Beloved British sophisti-pop act Prefab Sprout returns this fall with Let’s Change the World With Music, the reclusive act’s first new album in eight years and a long-lost follow-up of sorts to 1990’s Jordan: The Comeback.
Due out Sept. 7 in the U.K. on Kitchenware Records, the 11-track album finds Prefab mastermind and acclaimed lyricist Paddy McAloon reverting to the band’s moniker after recording under his own name for the first time with 2003’s I Trawl the Megahertz.
According to a press release from Kitchenware, McAloon began work on Let’s Change the World With Music in 1992 as a follow-up to Jordan: The Comeback. In the last couple years — following the release of an expanded reissue of the Prefabs’ classic 1985 sophomore effort Steve McQueen — McAloon revisited those early-’90s songs, “some of his personal favorite compositions.”
According to McAloon’s record label:
The record kicks off with the hip-hop influenced hook-laden piano-led “Let There Be Music,” which sets the tone for the rest of the record. … The 11 tracks are rejoiceful and uplifting, striking an endearingly familiar chord, all the while sounding fresh and timeless. Highlights are aplenty and include the celestial “Ride,” the jazzy sway of “I Love Music” and the melancholic “Sweet Gospel Music.”
After McAloon abondoned work on the Let’s Change the World With Music in 1993 — reportedly because his label was unhappy with the length of the proposed album, which was to be produced by Thomas Dolby — Australian singer Wendy Matthews recorded two of its tracks, “Ride” and “God Watch Over You,” for her 1994 album The Witness Tree.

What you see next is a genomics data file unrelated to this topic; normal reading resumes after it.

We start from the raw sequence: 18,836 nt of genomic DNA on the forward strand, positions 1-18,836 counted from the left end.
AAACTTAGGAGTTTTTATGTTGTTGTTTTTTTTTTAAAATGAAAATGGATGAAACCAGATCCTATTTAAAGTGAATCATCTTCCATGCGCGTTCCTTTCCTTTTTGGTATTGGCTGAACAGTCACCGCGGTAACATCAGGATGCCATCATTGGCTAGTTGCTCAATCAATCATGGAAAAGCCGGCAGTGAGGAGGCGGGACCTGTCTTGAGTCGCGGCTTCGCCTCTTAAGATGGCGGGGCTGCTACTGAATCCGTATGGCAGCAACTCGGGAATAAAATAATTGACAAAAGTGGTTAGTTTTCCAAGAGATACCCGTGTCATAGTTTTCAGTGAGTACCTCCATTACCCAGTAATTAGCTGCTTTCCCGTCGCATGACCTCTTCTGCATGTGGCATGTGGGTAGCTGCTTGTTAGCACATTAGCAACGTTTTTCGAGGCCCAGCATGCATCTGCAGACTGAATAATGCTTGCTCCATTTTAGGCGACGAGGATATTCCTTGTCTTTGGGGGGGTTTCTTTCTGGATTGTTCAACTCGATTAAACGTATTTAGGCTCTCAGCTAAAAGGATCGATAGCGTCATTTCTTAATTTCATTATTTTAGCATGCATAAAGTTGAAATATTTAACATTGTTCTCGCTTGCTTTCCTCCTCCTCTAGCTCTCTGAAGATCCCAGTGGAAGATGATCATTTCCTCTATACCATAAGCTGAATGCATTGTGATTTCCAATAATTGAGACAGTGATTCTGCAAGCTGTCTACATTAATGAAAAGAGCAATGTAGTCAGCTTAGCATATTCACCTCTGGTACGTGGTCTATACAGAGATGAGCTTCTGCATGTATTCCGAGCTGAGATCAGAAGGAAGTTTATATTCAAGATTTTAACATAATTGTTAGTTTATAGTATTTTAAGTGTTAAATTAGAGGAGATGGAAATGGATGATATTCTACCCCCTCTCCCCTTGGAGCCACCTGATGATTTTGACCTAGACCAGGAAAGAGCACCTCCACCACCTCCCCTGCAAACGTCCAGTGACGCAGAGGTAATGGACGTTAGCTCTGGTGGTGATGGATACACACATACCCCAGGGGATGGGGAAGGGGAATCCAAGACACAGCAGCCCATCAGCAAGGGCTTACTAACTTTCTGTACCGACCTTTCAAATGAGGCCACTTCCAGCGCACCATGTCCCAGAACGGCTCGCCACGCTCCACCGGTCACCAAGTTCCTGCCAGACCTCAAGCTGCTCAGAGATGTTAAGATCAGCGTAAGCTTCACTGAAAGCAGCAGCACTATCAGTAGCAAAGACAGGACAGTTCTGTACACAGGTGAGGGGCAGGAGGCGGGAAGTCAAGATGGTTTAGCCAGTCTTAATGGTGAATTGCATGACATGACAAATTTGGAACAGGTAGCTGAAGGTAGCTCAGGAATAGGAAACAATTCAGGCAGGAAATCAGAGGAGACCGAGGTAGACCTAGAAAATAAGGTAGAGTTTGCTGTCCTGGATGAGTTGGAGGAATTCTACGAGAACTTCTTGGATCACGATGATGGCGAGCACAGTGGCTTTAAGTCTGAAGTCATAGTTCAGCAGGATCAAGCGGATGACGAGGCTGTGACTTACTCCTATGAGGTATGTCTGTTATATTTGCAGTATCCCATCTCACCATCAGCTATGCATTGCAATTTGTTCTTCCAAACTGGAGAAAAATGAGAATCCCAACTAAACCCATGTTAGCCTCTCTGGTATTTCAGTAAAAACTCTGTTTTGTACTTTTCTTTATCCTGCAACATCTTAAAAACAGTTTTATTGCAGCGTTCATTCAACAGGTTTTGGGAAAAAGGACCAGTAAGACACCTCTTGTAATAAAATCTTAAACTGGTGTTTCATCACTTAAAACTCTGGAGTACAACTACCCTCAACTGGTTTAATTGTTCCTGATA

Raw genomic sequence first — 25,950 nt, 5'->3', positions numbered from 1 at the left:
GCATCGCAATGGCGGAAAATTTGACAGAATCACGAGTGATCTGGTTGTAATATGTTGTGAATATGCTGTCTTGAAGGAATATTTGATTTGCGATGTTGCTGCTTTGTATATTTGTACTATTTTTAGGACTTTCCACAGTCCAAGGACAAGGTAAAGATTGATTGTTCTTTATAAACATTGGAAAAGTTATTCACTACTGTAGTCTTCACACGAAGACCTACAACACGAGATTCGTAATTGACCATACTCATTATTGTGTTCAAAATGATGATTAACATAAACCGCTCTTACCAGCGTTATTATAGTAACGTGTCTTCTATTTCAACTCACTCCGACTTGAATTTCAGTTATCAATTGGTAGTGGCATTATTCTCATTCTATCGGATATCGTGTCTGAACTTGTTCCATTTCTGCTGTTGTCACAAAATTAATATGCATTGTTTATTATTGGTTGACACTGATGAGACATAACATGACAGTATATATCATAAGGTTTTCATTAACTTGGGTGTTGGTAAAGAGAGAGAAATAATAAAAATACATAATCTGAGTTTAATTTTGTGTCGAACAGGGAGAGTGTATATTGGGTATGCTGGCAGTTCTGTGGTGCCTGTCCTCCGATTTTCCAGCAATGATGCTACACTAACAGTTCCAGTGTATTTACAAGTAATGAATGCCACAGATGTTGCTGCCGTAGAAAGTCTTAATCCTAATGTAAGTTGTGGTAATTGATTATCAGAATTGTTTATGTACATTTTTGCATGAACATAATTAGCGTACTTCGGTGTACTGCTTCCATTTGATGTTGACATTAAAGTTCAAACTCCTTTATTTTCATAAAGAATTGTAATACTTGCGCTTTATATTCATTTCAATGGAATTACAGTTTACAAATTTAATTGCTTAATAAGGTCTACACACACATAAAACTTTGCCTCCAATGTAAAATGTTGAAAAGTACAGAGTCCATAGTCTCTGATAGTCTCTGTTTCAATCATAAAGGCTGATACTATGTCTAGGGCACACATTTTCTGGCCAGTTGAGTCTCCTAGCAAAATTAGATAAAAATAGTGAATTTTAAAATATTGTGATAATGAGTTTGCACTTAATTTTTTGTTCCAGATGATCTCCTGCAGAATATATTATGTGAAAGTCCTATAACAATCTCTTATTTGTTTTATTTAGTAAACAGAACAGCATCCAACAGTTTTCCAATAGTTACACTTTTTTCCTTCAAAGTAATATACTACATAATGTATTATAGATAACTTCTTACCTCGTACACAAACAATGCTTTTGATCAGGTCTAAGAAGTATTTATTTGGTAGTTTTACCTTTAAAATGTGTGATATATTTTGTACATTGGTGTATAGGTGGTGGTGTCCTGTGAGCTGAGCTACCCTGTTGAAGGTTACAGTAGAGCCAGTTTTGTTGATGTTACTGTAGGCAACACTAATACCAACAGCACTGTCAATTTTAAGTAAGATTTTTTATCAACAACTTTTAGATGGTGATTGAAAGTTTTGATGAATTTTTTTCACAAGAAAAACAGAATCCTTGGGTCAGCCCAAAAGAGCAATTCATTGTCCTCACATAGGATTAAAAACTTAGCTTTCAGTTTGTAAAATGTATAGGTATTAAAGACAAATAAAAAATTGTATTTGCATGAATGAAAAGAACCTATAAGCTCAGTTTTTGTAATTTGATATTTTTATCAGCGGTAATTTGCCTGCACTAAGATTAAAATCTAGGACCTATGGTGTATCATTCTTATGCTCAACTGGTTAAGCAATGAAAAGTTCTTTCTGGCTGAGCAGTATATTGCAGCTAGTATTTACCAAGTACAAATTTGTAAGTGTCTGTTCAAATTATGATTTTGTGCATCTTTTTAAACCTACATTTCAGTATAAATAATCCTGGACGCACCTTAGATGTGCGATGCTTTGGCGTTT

The forthcoming album, however, does not feature re-recordings of the old songs, but, rather, finished versions, according to rock biograher Graeme Thomson, who recently interviewed McAloon and listened to the finished record:
In terms of what it sounds like, I’d say it falls pretty neatly between Jordan and (1997’s Andromeda Heights), which of course makes sense as these are the original recordings Paddy made (alone) of these songs, dating back to 1992: they have not been re-recorded, but have been “baked in the oven,” as Paddy put it, by Calum Malcolm. It sounds finished, though. Definitely a proper, coherent and thematically unified album. The sound is pretty synthetic (not a lot of “natural” band sounds, so probably closer to Andromeda than Jordan), but the songs by and large are wonderful.
Thomson, whose full interview has not yet been published, describes McAloon as having a bad case of “release anxiety,” with “hundreds and hundreds of unreleased songs lying in boxes at home,” yet, at the same time, he’s reluctant to “let them out into the world.” McAloon told him, “Here I am, blinking into the light reluctantly. The man who tries to get through his life by not touching the sides. That’s me. I cannot deny it.”
1. “Let There Be Music”
3. “I Love Music”
4. “God Watch Over You”
5. “Music Is A Princess”
6. “Earth: The Story So Far”
7. “Last Of The Great Romantics”
8. “Falling In Love”
9. “Sweet Gospel Music”
10. “Meet The New Mozart”
11. “Angel Of Love”